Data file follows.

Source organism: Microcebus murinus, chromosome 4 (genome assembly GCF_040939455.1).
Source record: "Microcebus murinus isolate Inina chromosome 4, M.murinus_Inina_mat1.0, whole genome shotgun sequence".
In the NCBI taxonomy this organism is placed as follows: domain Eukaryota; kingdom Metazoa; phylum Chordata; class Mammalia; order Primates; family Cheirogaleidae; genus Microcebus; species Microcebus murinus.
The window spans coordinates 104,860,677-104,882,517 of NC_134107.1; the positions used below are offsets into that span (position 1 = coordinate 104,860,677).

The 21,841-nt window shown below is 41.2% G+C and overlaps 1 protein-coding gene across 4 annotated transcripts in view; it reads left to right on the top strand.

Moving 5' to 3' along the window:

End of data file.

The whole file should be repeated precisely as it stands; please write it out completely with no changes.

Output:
Source organism: Microcebus murinus, chromosome 4 (genome assembly GCF_040939455.1).
Source record: "Microcebus murinus isolate Inina chromosome 4, M.murinus_Inina_mat1.0, whole genome shotgun sequence".
In the NCBI taxonomy this organism is placed as follows: domain Eukaryota; kingdom Metazoa; phylum Chordata; class Mammalia; order Primates; family Cheirogaleidae; genus Microcebus; species Microcebus murinus.
The window spans coordinates 104,860,677-104,882,517 of NC_134107.1; the positions used below are offsets into that span (position 1 = coordinate 104,860,677).

The 21,841-nt window shown below is 41.2% G+C and overlaps 1 protein-coding gene across 4 annotated transcripts in view; it reads left to right on the top strand.

Moving 5' to 3' along the window: